Iceland Better Off Than Ireland Because They Let Big Private Banks Fail, says President
Iceland’s President Olafur R. Grimsson said his country is better off than Ireland thanks to
the government’s decision to allow the banks to fail two years
ago and because the krona could be devalued.
“The difference is that in Iceland we allowed the banks to
fail,” Grimsson said in an interview with Bloomberg
Television’s Mark Barton today. “These were private banks and
we didn’t pump money into them in order to keep them going; the
state did not shoulder the responsibility of the failed private
Ireland’s Prime Minister Brian Cowen said this week his
government has discussed an 85 billion-euro ($112 billion)
bailout with the European Union and International Monetary Fund
after the country’s banks threatened to bring the euro member to
the brink of bankruptcy. Iceland’s banks, which still owe
creditors about $85 billion, were split to create domestic units
needed to keep the financial system running, while foreign
liabilities remained within the failed lenders.
As a consequence, “Iceland is faring much better than
anybody expected,” Grimsson said. The Icelandic state’s
liability on foreign depositor claims stemming from Icesave
accounts at failed Landsbanki Islands hf should be put to a
national referendum, he said.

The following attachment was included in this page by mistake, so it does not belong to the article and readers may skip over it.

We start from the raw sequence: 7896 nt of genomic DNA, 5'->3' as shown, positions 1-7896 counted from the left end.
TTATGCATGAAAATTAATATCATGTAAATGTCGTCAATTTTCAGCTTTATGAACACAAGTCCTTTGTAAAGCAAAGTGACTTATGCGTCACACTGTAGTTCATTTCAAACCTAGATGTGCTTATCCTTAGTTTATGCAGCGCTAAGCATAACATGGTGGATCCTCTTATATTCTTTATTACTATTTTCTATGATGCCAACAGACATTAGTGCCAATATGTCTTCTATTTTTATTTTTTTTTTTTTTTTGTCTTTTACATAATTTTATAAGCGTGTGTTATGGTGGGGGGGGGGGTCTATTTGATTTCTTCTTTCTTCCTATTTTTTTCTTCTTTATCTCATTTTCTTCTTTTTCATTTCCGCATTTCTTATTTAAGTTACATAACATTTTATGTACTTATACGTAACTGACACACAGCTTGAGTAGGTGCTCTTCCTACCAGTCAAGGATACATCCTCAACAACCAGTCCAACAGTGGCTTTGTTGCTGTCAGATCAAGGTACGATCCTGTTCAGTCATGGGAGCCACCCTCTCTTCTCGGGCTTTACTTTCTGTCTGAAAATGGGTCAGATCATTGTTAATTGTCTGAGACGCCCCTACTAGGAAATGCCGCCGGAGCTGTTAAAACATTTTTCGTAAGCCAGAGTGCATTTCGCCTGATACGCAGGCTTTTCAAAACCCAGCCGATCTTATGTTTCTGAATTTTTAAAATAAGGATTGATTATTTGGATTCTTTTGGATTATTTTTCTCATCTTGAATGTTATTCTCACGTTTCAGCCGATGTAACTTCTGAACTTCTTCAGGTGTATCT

“How far can we ask ordinary people -- farmers and
fishermen and teachers and doctors and nurses -- to shoulder the
responsibility of failed private banks,” said Grimsson. “That
question, which has been at the core of the Icesave issue, will
now be the burning issue in many European countries.”
Iceland is relying on a $4.6 billion IMF-led loan to
rebuild its economy. Grimsson said today the government may not
need the entire amount.
Bondholders of European banks should be prepared to accept
losses because voters are becoming increasingly unwilling and
unable to fund bailouts, FXPro Financial Services Ltd. said in a
Nov. 24 note.
“The taxpayer has no realistic prospect of being able to
save their banks, such is the magnitude of their bad loans and
their extraordinary dependence on central bank support,” wrote
Michael Derks, chief strategist in London at foreign-exchange
firm FXPro. “Both junior and senior bondholders in these
insolvent banks need to suffer huge haircuts,” he said.
Forcing bond holders to “share the burden,” may help the
euro region remain intact, Derks wrote.
Grimsson, who said Iceland’s talks to join the European
Union are ongoing, in January this year blocked a $5.2 billion
deal to cover British and Dutch depositor claims stemming from
Icesave accounts. The move prompted Fitch Ratings to downgrade
the island’s debt to “junk” as a normalization of
international relations grew more remote. Iceland’s Finance
Ministry on Nov. 16 said the country may now be weeks away from
a “final resolution” to the Icesave dispute as it secures
broad lawmaker backing for a new accord.
Kaupthing Bank hf, Landsbanki and Glitnir Bank hf failed
within weeks of each other in October 2008 after they were
unable to secure short-term funding. The banking crisis led to
an 80 percent slump in the krona against the euro offshore,
until the slump was stemmed by the introduction of capital
controls at the end of 2008.
Kaupthing’s winding-up committee today said it finished
dealing with claims lodged against it. The bank is dealing with
a total of 28,167 claims filed by creditors across 119 countries
totaling 7.32 trillion kronur ($63 billion), it said in a
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Tasneem Brogger at
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